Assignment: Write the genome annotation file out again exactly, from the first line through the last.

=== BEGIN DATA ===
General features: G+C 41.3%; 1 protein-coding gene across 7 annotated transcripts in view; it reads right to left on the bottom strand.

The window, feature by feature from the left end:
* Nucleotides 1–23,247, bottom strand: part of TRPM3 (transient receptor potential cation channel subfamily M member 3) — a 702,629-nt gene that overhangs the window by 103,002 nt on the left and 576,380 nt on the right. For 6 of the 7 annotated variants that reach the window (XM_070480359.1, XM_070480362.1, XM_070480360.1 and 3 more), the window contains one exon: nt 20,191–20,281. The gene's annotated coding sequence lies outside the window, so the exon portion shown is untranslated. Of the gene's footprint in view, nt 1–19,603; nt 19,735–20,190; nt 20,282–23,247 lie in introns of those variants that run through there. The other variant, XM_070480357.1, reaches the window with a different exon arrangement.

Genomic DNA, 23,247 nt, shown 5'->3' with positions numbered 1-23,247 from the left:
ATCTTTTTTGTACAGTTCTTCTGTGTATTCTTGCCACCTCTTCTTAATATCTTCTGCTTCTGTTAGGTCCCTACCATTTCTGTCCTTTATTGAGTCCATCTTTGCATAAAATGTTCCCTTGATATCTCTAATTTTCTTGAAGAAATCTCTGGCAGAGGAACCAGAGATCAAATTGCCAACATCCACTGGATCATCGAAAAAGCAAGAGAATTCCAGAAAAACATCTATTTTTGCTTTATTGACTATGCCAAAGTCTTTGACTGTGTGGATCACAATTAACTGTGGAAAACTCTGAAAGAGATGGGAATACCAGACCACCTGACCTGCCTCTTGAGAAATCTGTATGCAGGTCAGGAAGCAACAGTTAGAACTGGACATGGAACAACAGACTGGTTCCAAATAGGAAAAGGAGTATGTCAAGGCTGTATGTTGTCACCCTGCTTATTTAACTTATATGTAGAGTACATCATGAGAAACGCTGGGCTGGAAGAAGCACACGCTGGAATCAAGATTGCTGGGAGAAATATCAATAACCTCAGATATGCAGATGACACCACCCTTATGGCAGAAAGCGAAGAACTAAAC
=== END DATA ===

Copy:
General features: G+C 41.3%; 1 protein-coding gene across 7 annotated transcripts in view; it reads right to left on the bottom strand.

The window, feature by feature from the left end:
* Nucleotides 1–23,247, bottom strand: part of TRPM3 (transient receptor potential cation channel subfamily M member 3) — a 702,629-nt gene that overhangs the window by 103,002 nt on the left and 576,380 nt on the right. For 6 of the 7 annotated variants that reach the window (XM_070480359.1, XM_070480362.1, XM_070480360.1 and 3 more), the window contains one exon: nt 20,191–20,281. The gene's annotated coding sequence lies outside the window, so the exon portion shown is untranslated. Of the gene's footprint in view, nt 1–19,603; nt 19,735–20,190; nt 20,282–23,247 lie in introns of those variants that run through there. The other variant, XM_070480357.1, reaches the window with a different exon arrangement.

Genomic DNA, 23,247 nt, shown 5'->3' with positions numbered 1-23,247 from the left:
ATCTTTTTTGTACAGTTCTTCTGTGTATTCTTGCCACCTCTTCTTAATATCTTCTGCTTCTGTTAGGTCCCTACCATTTCTGTCCTTTATTGAGTCCATCTTTGCATAAAATGTTCCCTTGATATCTCTAATTTTCTTGAAGAAATCTCTGGCAGAGGAACCAGAGATCAAATTGCCAACATCCACTGGATCATCGAAAAAGCAAGAGAATTCCAGAAAAACATCTATTTTTGCTTTATTGACTATGCCAAAGTCTTTGACTGTGTGGATCACAATTAACTGTGGAAAACTCTGAAAGAGATGGGAATACCAGACCACCTGACCTGCCTCTTGAGAAATCTGTATGCAGGTCAGGAAGCAACAGTTAGAACTGGACATGGAACAACAGACTGGTTCCAAATAGGAAAAGGAGTATGTCAAGGCTGTATGTTGTCACCCTGCTTATTTAACTTATATGTAGAGTACATCATGAGAAACGCTGGGCTGGAAGAAGCACACGCTGGAATCAAGATTGCTGGGAGAAATATCAATAACCTCAGATATGCAGATGACACCACCCTTATGGCAGAAAGCGAAGAACTAAAC